“No, do not stop. I implore you.” I gazed into his eyes feeling affection for him and wholly devoted. “I love your hands and lips on my body.”

He extended his hand like he had done before. “Take my hand, Rachiel.” I beamed when he mentioned my name. “I shall allow you to keep your original name, for it pleases me. Now go and join the others.” I tilted my head and stared at him through narrowed eyes for his words filled me with confusion.

He pointed to the swamp.

I turned my face and gasped. My eyes opened wide with disbelief. There were other fallen angels like me in the swamp. They were all converted into vampires—no doubt in the same way as I was. There was not a happy face among them.

“Go on!” Mendrion pointed to the swamp. “Take your place among them. You are now a swamp vampire. You shall feed on the blood of alligators, snakes, beavers, frogs and other swamp creatures.”

“I shall not!” I stared at him with wide eyes and clenched my jaw while holding back tears. “You deceived me.”

“I told you only the truth. You no longer feel pain, am I right?” He waited for my response wearing a wry grin. “If you do not feed on the blood of these swamp creatures, you shall die a slow and agonizing death, and when you die the animals shall eat you.”

“I shall go away!” I turned my head this way and that, my eyes flickering in every direction.

“You have nowhere to go. You belong to me now and there is no escape, for your blood calls out to me and I shall find you wherever you go. Besides, you can no longer live without my touch.” He was right—losing his caressing is what I feared most. “Join the others now, or you shall never feel the gratification of my touch.”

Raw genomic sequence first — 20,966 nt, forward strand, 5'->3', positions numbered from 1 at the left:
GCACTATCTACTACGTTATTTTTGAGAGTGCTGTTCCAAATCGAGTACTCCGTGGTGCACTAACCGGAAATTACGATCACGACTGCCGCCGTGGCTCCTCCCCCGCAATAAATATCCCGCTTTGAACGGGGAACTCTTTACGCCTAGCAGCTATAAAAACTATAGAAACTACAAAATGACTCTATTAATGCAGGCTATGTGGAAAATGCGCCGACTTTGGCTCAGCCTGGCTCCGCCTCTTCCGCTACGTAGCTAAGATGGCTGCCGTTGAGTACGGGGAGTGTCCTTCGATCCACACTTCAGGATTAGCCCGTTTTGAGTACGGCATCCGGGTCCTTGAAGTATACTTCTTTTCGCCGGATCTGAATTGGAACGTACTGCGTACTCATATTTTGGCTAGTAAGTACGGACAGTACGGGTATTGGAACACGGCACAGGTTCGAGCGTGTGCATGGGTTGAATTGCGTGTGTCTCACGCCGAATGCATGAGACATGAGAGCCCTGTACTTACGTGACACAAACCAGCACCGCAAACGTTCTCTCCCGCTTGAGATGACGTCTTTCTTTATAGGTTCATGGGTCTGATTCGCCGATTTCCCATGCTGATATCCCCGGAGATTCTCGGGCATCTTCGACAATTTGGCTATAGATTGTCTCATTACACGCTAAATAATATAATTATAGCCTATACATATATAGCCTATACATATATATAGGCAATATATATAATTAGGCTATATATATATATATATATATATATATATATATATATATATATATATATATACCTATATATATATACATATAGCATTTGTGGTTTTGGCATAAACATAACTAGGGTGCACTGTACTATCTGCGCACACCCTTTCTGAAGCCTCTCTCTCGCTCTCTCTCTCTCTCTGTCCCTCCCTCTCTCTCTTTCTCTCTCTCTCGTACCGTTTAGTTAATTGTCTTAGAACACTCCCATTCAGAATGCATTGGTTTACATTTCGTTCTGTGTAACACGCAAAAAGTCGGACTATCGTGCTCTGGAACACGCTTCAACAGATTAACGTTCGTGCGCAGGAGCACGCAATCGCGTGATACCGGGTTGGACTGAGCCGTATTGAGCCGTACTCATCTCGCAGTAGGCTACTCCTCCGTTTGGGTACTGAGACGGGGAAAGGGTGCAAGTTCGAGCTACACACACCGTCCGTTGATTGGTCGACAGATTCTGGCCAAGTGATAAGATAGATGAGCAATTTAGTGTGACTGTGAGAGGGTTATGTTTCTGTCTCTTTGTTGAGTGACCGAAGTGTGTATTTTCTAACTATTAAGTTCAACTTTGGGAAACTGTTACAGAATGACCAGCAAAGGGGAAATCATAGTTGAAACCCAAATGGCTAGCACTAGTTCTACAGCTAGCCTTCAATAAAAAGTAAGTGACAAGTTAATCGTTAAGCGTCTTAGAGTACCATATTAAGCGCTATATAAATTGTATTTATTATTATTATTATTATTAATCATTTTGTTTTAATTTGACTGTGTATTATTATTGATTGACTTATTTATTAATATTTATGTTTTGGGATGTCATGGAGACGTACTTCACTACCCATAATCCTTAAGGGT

Upon hearing his final words my face slackened. I shuffled through the bog and entered the dark, gloomy water. I stood amongst the others, merely another beauty in the murky swamp. The others glared at me––another to whom they must share him with. We were all doomed to the same punishment. Our bodies made for pleasure and overwhelmed with desire, condemned to long for ephemeral moments with our master.

AUTHOR BIO:

 

Vashti Quiroz-Vega is a writer of fantasy, horror, and suspense/thriller. When she isn’t creating extraordinary worlds or fleshing out powerful characters, she enjoys reading, traveling, kayaking, photography, and seeking adventures. She lives in Florida with her husband and fur baby, a Pomeranian named Scribbles (who’s also her writing buddy).

 

Twitter – @VashtiQV

Facebook – http://on.fb.me/1g0da7d

Website – http://vashtiqvega.wordpress.com

 

 

BOOK INFO:

 FALL

In The Fall of Lilith, Vashti Quiroz-Vega crafts an irresistible new take on heaven and hell that boldly lays bare the passionate, conflicted natures of God’s first creations: the resplendent celestial beings known as angels. 

 

If you think you know their story, think again.

 

Endowed with every gift of mind, body, and spirit, the angels reside in a paradise bounded by divine laws, chief of which are obedience to God, and celibacy. In all other things, the angels possess free will, that they may add in their own unique ways to God’s unfolding plan.

 

Lilith, most exquisite of angels, finds the rules arbitrary and stifling. She yearns to follow no plan but her own: a plan that leads to the throne now occupied by God himself. With clever words and forbidden caresses, Lilith sows discontent among the angels. Soon the virus of rebellion has spread to the greatest of them all: Lucifer.

 

Now, as angel is pitted against angel, old loyalties are betrayed and friendships broken. Lust, envy, pride, and ambition arise to shake the foundations of heaven . . . and beyond. For what begins as a war in paradise invades God’s newest creation, a planet known as Earth. It is there, in the garden called Eden, that Lilith, Lucifer, and the other rebel angels will seek a final desperate victory—or a venomous revenge.

 

“[A] compelling narrative that . . . strays far from traditional biblical text . . . A well-written, descriptive, and dark creation story.”—Kirkus Reviews

 

 

THE FALL OF LILITH